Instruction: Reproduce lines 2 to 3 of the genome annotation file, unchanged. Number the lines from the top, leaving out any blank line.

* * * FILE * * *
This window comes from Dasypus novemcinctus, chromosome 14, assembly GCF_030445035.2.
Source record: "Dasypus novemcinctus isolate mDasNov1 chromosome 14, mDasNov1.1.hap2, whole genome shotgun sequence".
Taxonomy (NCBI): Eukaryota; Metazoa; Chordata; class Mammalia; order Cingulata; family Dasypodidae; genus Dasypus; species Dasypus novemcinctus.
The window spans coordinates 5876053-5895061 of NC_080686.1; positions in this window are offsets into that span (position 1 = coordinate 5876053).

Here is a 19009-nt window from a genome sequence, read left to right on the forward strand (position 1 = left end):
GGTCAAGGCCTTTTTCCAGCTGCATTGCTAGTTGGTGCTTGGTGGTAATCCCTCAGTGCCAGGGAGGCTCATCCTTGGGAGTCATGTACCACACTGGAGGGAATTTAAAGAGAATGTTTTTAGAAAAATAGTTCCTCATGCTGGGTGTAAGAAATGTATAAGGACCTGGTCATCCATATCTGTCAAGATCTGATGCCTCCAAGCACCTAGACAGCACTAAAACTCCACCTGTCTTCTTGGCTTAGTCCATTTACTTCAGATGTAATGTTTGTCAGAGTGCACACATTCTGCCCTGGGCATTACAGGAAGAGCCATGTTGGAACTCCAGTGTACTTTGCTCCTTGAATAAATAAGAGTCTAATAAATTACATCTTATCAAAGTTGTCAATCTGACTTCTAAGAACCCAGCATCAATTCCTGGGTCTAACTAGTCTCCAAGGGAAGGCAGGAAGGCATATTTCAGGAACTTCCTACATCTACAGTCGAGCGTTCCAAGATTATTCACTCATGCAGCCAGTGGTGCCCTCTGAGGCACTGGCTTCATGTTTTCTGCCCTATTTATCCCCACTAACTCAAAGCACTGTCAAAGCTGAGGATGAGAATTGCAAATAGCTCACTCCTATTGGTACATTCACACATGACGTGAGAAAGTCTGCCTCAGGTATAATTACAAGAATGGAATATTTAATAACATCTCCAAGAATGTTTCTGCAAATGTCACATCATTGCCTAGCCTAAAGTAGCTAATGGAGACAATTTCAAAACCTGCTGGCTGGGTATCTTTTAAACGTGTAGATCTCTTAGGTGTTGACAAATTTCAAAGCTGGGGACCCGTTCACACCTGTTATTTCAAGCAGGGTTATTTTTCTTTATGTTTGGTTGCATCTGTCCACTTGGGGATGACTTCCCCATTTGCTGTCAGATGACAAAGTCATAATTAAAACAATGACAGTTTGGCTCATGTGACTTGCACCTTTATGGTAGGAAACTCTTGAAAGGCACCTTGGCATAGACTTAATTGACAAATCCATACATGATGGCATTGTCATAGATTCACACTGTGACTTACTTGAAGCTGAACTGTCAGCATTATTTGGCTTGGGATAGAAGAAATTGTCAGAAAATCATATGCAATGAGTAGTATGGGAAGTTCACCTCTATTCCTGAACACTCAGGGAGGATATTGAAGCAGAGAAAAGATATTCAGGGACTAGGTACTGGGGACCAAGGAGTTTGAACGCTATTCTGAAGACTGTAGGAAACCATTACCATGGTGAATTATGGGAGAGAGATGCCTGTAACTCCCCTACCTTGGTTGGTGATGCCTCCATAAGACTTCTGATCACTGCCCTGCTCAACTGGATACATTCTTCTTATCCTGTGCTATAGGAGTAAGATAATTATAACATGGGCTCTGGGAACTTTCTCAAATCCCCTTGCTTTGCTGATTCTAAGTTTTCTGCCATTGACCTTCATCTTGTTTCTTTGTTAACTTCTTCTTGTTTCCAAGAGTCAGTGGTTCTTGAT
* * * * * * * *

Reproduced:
Source record: "Dasypus novemcinctus isolate mDasNov1 chromosome 14, mDasNov1.1.hap2, whole genome shotgun sequence".
Taxonomy (NCBI): Eukaryota; Metazoa; Chordata; class Mammalia; order Cingulata; family Dasypodidae; genus Dasypus; species Dasypus novemcinctus.